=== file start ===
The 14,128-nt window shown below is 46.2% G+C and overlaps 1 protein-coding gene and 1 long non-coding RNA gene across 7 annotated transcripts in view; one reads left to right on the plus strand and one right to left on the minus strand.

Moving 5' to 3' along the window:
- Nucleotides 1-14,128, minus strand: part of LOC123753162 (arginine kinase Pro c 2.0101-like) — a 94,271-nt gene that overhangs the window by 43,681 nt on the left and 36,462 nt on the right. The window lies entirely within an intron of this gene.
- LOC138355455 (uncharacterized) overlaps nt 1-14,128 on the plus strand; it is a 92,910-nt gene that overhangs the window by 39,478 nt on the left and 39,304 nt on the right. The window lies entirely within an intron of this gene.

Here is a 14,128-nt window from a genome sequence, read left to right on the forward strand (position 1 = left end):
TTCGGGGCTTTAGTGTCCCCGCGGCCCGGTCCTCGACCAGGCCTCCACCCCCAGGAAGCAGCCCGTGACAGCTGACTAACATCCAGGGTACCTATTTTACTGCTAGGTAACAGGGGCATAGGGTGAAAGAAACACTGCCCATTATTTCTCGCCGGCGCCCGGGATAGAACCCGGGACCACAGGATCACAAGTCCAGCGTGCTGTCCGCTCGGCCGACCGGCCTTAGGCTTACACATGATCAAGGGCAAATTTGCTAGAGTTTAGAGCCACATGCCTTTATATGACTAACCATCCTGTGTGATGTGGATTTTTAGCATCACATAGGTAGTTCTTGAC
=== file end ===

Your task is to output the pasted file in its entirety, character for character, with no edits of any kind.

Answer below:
The 14,128-nt window shown below is 46.2% G+C and overlaps 1 protein-coding gene and 1 long non-coding RNA gene across 7 annotated transcripts in view; one reads left to right on the plus strand and one right to left on the minus strand.

Moving 5' to 3' along the window:
- Nucleotides 1-14,128, minus strand: part of LOC123753162 (arginine kinase Pro c 2.0101-like) — a 94,271-nt gene that overhangs the window by 43,681 nt on the left and 36,462 nt on the right. The window lies entirely within an intron of this gene.
- LOC138355455 (uncharacterized) overlaps nt 1-14,128 on the plus strand; it is a 92,910-nt gene that overhangs the window by 39,478 nt on the left and 39,304 nt on the right. The window lies entirely within an intron of this gene.

Here is a 14,128-nt window from a genome sequence, read left to right on the forward strand (position 1 = left end):
TTCGGGGCTTTAGTGTCCCCGCGGCCCGGTCCTCGACCAGGCCTCCACCCCCAGGAAGCAGCCCGTGACAGCTGACTAACATCCAGGGTACCTATTTTACTGCTAGGTAACAGGGGCATAGGGTGAAAGAAACACTGCCCATTATTTCTCGCCGGCGCCCGGGATAGAACCCGGGACCACAGGATCACAAGTCCAGCGTGCTGTCCGCTCGGCCGACCGGCCTTAGGCTTACACATGATCAAGGGCAAATTTGCTAGAGTTTAGAGCCACATGCCTTTATATGACTAACCATCCTGTGTGATGTGGATTTTTAGCATCACATAGGTAGTTCTTGAC